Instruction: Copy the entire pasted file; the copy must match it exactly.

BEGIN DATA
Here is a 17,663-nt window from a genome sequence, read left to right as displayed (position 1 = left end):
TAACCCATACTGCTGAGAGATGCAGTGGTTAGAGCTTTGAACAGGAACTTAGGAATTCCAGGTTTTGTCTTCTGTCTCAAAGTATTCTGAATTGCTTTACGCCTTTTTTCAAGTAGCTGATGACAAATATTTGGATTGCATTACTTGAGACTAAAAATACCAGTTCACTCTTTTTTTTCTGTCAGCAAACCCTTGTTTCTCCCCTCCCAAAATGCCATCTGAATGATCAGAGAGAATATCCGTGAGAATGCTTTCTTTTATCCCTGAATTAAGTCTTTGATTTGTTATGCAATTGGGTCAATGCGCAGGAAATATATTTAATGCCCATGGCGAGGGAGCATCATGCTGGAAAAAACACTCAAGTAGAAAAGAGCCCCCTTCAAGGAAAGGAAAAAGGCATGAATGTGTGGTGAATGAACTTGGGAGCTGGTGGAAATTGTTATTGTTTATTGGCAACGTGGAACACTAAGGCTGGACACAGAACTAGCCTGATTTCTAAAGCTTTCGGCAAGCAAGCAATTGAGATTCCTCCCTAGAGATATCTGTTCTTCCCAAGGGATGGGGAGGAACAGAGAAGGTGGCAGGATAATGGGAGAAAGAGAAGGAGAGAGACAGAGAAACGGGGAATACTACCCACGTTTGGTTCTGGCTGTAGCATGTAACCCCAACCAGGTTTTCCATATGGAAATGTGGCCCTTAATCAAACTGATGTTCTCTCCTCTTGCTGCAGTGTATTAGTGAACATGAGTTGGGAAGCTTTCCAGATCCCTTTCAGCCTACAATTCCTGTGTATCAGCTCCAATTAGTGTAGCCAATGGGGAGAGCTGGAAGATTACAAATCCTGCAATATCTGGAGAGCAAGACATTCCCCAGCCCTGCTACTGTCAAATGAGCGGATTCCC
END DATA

Here is a 17,663-nt window from a genome sequence, read left to right as displayed (position 1 = left end):
TAACCCATACTGCTGAGAGATGCAGTGGTTAGAGCTTTGAACAGGAACTTAGGAATTCCAGGTTTTGTCTTCTGTCTCAAAGTATTCTGAATTGCTTTACGCCTTTTTTCAAGTAGCTGATGACAAATATTTGGATTGCATTACTTGAGACTAAAAATACCAGTTCACTCTTTTTTTTCTGTCAGCAAACCCTTGTTTCTCCCCTCCCAAAATGCCATCTGAATGATCAGAGAGAATATCCGTGAGAATGCTTTCTTTTATCCCTGAATTAAGTCTTTGATTTGTTATGCAATTGGGTCAATGCGCAGGAAATATATTTAATGCCCATGGCGAGGGAGCATCATGCTGGAAAAAACACTCAAGTAGAAAAGAGCCCCCTTCAAGGAAAGGAAAAAGGCATGAATGTGTGGTGAATGAACTTGGGAGCTGGTGGAAATTGTTATTGTTTATTGGCAACGTGGAACACTAAGGCTGGACACAGAACTAGCCTGATTTCTAAAGCTTTCGGCAAGCAAGCAATTGAGATTCCTCCCTAGAGATATCTGTTCTTCCCAAGGGATGGGGAGGAACAGAGAAGGTGGCAGGATAATGGGAGAAAGAGAAGGAGAGAGACAGAGAAACGGGGAATACTACCCACGTTTGGTTCTGGCTGTAGCATGTAACCCCAACCAGGTTTTCCATATGGAAATGTGGCCCTTAATCAAACTGATGTTCTCTCCTCTTGCTGCAGTGTATTAGTGAACATGAGTTGGGAAGCTTTCCAGATCCCTTTCAGCCTACAATTCCTGTGTATCAGCTCCAATTAGTGTAGCCAATGGGGAGAGCTGGAAGATTACAAATCCTGCAATATCTGGAGAGCAAGACATTCCCCAGCCCTGCTACTGTCAAATGAGCGGATTCCC